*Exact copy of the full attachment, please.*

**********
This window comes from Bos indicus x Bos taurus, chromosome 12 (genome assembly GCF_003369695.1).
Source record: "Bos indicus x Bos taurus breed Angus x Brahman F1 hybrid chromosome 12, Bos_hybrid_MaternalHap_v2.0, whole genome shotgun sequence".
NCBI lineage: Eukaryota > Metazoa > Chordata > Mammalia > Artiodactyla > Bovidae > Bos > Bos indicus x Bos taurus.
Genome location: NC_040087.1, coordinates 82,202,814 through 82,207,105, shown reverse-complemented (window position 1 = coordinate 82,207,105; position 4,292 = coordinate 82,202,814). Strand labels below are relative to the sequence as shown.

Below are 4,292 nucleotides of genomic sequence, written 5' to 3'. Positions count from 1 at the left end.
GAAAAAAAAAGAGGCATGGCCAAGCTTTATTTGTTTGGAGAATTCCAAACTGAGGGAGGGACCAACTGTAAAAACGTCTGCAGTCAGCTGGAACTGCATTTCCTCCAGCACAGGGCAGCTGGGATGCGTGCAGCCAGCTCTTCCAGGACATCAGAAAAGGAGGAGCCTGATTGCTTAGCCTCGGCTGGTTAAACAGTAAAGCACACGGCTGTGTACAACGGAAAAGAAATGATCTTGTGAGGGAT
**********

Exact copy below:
This window comes from Bos indicus x Bos taurus, chromosome 12 (genome assembly GCF_003369695.1).
Source record: "Bos indicus x Bos taurus breed Angus x Brahman F1 hybrid chromosome 12, Bos_hybrid_MaternalHap_v2.0, whole genome shotgun sequence".
NCBI lineage: Eukaryota > Metazoa > Chordata > Mammalia > Artiodactyla > Bovidae > Bos > Bos indicus x Bos taurus.
Genome location: NC_040087.1, coordinates 82,202,814 through 82,207,105, shown reverse-complemented (window position 1 = coordinate 82,207,105; position 4,292 = coordinate 82,202,814). Strand labels below are relative to the sequence as shown.

Below are 4,292 nucleotides of genomic sequence, written 5' to 3'. Positions count from 1 at the left end.
GAAAAAAAAAGAGGCATGGCCAAGCTTTATTTGTTTGGAGAATTCCAAACTGAGGGAGGGACCAACTGTAAAAACGTCTGCAGTCAGCTGGAACTGCATTTCCTCCAGCACAGGGCAGCTGGGATGCGTGCAGCCAGCTCTTCCAGGACATCAGAAAAGGAGGAGCCTGATTGCTTAGCCTCGGCTGGTTAAACAGTAAAGCACACGGCTGTGTACAACGGAAAAGAAATGATCTTGTGAGGGAT